Make due with less
Step into the shoes of a family that lived during the Second World War. You need to do the food shopping for the entire family. But beware, you have a limited amount of money and just a few food stamps. Will you be able to do it?
Hoist the sails
Boats can certainly not be missing from a Canon about the Netherlands. There are a number of boating games. Take a ship onto the East Sea for example. Will you return to the famous Hanze cities with a profit, and without losing your cargo to storms or pirates? Or do you prefer to go on a voyage of discovery and be the first to map out the coast of Japan?
The song festival as symbol for Europe. This installation invites you to produce a commercial for Holland. Choose from different film clips and design styles. Don’t forget to add the music. Finished? Your commercial will appear on the big screen in the museum.
Browse digitally through the famous Atlas Maior, a monument included in the Canon of Dutch history. Zoom in endlessly and see all the little details of the atlas, right up to the drawings of fish swimming in the oceans.
This is just a small selection of the in total 22 games that we created for this hall. In other games you may learn for example the order in which you need to load a musket or how to write on a wax tablet. Will you be able to convert unbelievers into Christians?
Hall 3: The panorama film
Zoom out and fly over Dutch history. See how history changes the landscape, infrastructure and politics.
The film is projected on a semi-circular wall that is no less than 4 meters high and 15 meters wide. Because of this enormous size, the resolution had to be higher than 4k. That’s a bigger resolution than a modern camera could film in. Unfortunately many films did not meet these specifications and new footage needed to be filmed of almost everything. Other images needed to be virtually designed. A big job, but the result is stunning. In three visually beautiful films, thousands of years of history are encompassed in 12 minutes. Together with Redrum, IJsfontein scripted, directed and produced the film.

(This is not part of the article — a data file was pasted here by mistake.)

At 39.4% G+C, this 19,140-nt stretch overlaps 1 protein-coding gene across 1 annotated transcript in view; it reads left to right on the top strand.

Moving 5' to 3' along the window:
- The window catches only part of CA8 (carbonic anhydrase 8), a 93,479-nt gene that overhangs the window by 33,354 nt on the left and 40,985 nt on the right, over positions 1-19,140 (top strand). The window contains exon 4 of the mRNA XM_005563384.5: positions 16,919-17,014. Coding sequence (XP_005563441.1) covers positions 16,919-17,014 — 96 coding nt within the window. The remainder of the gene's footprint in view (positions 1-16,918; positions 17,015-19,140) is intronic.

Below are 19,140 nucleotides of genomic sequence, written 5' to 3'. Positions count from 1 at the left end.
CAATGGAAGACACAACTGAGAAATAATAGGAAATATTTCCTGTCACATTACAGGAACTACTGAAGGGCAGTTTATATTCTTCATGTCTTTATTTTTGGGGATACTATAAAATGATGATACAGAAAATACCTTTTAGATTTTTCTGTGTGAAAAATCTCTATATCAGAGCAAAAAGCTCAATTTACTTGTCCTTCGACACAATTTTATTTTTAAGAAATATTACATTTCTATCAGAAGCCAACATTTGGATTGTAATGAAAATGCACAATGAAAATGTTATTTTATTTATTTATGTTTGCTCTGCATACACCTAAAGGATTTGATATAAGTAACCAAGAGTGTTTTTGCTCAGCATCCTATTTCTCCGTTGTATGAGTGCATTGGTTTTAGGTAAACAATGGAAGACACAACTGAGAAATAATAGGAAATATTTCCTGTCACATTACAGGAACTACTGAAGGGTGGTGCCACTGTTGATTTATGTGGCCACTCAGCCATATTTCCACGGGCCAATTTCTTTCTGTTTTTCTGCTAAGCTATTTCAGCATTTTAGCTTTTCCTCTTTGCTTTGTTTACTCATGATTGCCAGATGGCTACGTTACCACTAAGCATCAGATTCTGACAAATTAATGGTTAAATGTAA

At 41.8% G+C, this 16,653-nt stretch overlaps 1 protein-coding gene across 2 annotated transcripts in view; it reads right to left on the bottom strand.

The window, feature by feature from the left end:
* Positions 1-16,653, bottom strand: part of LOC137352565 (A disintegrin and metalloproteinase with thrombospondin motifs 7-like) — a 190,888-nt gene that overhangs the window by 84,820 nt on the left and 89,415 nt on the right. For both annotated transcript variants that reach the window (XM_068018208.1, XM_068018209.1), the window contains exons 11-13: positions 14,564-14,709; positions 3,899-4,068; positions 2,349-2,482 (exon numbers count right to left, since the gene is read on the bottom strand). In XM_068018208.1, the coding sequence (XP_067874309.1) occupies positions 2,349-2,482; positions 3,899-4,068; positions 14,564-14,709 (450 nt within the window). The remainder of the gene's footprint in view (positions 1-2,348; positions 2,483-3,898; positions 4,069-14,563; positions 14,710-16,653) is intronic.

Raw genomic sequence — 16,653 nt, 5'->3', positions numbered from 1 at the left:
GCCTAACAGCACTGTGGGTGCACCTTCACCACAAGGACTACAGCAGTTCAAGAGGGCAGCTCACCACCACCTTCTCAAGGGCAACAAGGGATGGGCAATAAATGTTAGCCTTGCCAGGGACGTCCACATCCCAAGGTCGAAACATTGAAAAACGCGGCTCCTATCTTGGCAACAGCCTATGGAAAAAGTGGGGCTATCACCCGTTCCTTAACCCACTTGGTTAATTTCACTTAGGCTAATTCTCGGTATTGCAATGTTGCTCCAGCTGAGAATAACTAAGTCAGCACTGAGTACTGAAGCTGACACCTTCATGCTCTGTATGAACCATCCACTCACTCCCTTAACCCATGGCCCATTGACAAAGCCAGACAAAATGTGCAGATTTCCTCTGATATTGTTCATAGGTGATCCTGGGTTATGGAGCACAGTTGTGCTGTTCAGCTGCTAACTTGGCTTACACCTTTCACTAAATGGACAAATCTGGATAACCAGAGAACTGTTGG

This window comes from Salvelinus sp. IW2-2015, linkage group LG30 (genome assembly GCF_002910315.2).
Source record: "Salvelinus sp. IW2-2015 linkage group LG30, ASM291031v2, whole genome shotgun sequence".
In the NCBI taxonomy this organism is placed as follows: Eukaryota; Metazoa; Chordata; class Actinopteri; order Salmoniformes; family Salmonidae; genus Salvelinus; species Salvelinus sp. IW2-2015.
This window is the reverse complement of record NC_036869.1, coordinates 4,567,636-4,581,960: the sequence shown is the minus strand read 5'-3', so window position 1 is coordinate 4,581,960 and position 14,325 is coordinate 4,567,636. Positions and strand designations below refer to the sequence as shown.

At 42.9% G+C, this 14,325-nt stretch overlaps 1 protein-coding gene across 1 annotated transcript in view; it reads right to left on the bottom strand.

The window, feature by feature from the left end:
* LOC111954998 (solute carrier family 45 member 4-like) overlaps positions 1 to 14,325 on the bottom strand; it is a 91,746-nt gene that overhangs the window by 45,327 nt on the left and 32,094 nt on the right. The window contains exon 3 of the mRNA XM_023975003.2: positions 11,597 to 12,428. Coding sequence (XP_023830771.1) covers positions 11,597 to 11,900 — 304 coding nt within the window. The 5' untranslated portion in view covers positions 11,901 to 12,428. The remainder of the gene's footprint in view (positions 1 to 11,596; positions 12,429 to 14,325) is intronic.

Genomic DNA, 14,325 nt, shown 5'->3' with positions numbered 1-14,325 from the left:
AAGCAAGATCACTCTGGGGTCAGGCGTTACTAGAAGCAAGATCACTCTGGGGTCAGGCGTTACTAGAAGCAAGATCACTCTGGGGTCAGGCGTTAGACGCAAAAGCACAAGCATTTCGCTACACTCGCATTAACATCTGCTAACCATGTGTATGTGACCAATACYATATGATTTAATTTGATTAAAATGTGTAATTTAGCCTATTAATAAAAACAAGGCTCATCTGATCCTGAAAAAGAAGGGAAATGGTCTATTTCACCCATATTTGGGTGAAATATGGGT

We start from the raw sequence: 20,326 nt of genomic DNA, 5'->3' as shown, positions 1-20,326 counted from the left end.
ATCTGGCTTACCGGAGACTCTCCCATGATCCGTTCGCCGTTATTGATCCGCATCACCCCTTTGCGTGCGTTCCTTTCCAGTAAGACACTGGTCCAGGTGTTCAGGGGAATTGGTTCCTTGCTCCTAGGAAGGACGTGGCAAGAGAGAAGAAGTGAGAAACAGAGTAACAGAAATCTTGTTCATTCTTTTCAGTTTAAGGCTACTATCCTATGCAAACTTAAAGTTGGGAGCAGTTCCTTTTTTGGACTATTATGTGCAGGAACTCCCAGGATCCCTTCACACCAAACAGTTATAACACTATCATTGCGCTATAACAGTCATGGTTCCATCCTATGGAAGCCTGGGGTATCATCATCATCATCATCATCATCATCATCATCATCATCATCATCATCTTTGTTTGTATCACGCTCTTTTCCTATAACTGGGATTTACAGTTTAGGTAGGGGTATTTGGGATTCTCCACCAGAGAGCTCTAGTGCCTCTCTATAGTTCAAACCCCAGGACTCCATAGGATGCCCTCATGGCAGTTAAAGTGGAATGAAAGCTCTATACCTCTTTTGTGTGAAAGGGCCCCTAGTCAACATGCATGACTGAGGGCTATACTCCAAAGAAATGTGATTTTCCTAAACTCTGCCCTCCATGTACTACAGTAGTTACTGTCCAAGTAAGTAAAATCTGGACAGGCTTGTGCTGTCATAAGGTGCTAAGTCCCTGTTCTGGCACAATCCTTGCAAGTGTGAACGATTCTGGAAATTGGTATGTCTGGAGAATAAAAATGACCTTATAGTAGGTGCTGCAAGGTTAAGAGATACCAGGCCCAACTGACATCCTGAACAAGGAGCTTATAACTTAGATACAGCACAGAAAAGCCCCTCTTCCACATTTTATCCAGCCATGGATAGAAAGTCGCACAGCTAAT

Hall 4: The Canon Wall
In the last hall, we present all 50 image windows in one glance. This interactive wall of 2 by 14 meters is built up of twenty 75 inch touch screens. In front of the wall are games that you can play using your new found knowledge of the Canon. For those who like to move, there is a scavenger hunt to play. This game asks questions about the similarities between image windows and lets you walk along the wall to gather the answers. For those that would rather play a game together, there is a group game about utensils through the ages. With a little knowledge and in particular by playing as a team, you can go far in this game.
Take the museum home
Upon entry you will receive a card. This card allows you to start movies and gather information to review, view, and share with friends. This is also how you will receive your home-made song festival trailer and the group portrait that puts you in a picture as different people from different periods of time.
The exhibit can be visited from the end of September 2017 on. Visit the open-air museum website for more information.
- Raimond Reijmers
- Strateeg Interactieve ruimtes
- Pia Christiansson
- projectmanager interactieve ruimtes
- Frank Hermes
- Joost Eggermont
- Visual Designer
- Martijn Bon
- Visual designer
- Annelies Wisse
- Interactie Ontwerper
- Joram van Loenen
- Visual designer
- Stijn Raaijmakers
- Hayo Wagenaar
- Mede-oprichter & Creatief Directeur
- Bart de Klein
- Interactie Ontwerper
- Simon Groenewolt
- Anko Elzes
- Strategist & Interaction Designer